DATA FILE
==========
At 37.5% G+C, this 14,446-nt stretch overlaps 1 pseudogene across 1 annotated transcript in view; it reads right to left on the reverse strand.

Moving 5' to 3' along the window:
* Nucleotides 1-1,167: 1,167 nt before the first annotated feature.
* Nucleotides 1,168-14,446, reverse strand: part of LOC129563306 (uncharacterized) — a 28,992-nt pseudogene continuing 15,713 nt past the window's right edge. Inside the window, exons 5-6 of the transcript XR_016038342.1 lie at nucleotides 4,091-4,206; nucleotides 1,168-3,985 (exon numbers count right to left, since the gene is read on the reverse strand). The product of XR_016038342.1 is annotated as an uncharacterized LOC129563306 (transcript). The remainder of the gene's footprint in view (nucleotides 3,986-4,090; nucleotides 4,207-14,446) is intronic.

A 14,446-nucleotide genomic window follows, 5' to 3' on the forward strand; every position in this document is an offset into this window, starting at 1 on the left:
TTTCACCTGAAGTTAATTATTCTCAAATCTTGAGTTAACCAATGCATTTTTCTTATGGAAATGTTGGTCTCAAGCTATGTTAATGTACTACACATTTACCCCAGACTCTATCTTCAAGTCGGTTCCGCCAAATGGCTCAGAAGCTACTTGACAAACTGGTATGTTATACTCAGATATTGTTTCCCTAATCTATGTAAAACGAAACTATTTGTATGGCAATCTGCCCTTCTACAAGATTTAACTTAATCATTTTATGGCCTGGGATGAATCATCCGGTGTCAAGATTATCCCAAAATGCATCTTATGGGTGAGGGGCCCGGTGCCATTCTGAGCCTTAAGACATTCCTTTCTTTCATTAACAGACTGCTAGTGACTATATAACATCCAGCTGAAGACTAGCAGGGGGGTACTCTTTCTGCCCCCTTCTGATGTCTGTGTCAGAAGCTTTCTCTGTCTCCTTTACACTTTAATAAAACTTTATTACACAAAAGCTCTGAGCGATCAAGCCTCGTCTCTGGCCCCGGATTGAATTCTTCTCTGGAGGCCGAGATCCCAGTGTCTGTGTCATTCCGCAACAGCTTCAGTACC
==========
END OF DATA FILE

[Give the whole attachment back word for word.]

At 37.5% G+C, this 14,446-nt stretch overlaps 1 pseudogene across 1 annotated transcript in view; it reads right to left on the reverse strand.

Moving 5' to 3' along the window:
* Nucleotides 1-1,167: 1,167 nt before the first annotated feature.
* Nucleotides 1,168-14,446, reverse strand: part of LOC129563306 (uncharacterized) — a 28,992-nt pseudogene continuing 15,713 nt past the window's right edge. Inside the window, exons 5-6 of the transcript XR_016038342.1 lie at nucleotides 4,091-4,206; nucleotides 1,168-3,985 (exon numbers count right to left, since the gene is read on the reverse strand). The product of XR_016038342.1 is annotated as an uncharacterized LOC129563306 (transcript). The remainder of the gene's footprint in view (nucleotides 3,986-4,090; nucleotides 4,207-14,446) is intronic.

A 14,446-nucleotide genomic window follows, 5' to 3' on the forward strand; every position in this document is an offset into this window, starting at 1 on the left:
TTTCACCTGAAGTTAATTATTCTCAAATCTTGAGTTAACCAATGCATTTTTCTTATGGAAATGTTGGTCTCAAGCTATGTTAATGTACTACACATTTACCCCAGACTCTATCTTCAAGTCGGTTCCGCCAAATGGCTCAGAAGCTACTTGACAAACTGGTATGTTATACTCAGATATTGTTTCCCTAATCTATGTAAAACGAAACTATTTGTATGGCAATCTGCCCTTCTACAAGATTTAACTTAATCATTTTATGGCCTGGGATGAATCATCCGGTGTCAAGATTATCCCAAAATGCATCTTATGGGTGAGGGGCCCGGTGCCATTCTGAGCCTTAAGACATTCCTTTCTTTCATTAACAGACTGCTAGTGACTATATAACATCCAGCTGAAGACTAGCAGGGGGGTACTCTTTCTGCCCCCTTCTGATGTCTGTGTCAGAAGCTTTCTCTGTCTCCTTTACACTTTAATAAAACTTTATTACACAAAAGCTCTGAGCGATCAAGCCTCGTCTCTGGCCCCGGATTGAATTCTTCTCTGGAGGCCGAGATCCCAGTGTCTGTGTCATTCCGCAACAGCTTCAGTACC